The Anatomical Basis of Aggression in Hominins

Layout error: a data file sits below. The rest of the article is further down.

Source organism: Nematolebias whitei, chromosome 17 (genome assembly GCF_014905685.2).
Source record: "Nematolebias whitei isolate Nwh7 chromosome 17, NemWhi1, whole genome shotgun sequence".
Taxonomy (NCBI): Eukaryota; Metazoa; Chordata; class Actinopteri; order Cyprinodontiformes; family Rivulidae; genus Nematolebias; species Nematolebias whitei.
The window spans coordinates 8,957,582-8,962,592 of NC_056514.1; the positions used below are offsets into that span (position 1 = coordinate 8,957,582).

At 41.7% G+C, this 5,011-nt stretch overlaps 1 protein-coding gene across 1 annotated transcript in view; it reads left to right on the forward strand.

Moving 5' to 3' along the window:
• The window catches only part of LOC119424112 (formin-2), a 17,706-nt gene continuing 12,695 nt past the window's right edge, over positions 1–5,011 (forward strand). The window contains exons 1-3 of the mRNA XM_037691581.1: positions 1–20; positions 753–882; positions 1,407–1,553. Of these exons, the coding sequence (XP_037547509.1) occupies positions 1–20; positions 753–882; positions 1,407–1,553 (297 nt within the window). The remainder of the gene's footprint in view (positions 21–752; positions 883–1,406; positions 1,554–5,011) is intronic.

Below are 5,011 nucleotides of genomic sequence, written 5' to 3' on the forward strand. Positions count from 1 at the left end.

Our thesis, that humans are at some level anatomically specialized for physical aggression, is based on two premises. First, although humans are arguably the most empathic and cooperative species on the planet, we also have a real problem with violence. Second, to the extent we can find ways to reduce aggression, intolerance, and violence in the future we should do so. As scientists, we know that the best solutions to our most important problems stem from understanding. Evidence that human aggression is partially tied to male contest competition (i.e., mating competition through the use of force or threat of force) comes from a growing number of subfields within evolutionary anthropology: primatology, archaeology, population genetics, sexual selection theory, and evolutionary psychology. I believe the field of comparative physiology can also contribute to a better understanding of the evolutionary basis of human violence by (1) determining if the anatomical and physiological characters that are known to distinguish hominins from the other great apes actually improve fighting performance, and (2) assessing the extent to which these characters are expressed differently in males and females, i.e., are sexually dimorphic. In this presentation, I will present results from two experiments we have done to test the controversial hypothesis that hominins are anatomically specialized for fighting by punching with a clenched fist. Our results are consistent with the suggestion that selection on male contest competition played a role in the evolution of the shape of the human hand and the pronounced difference in upper body strength observed between human males and females. Thus, our results add to a growing body of evidence suggesting that the evolutionary roots of much of the aggression, intolerance, and violence that plagues modern societies ultimately lies in the selection that shaped our mating system. Acknowledging and understanding the legacy of male interpersonal and group aggression can help guide policy directed at reducing violence in the future.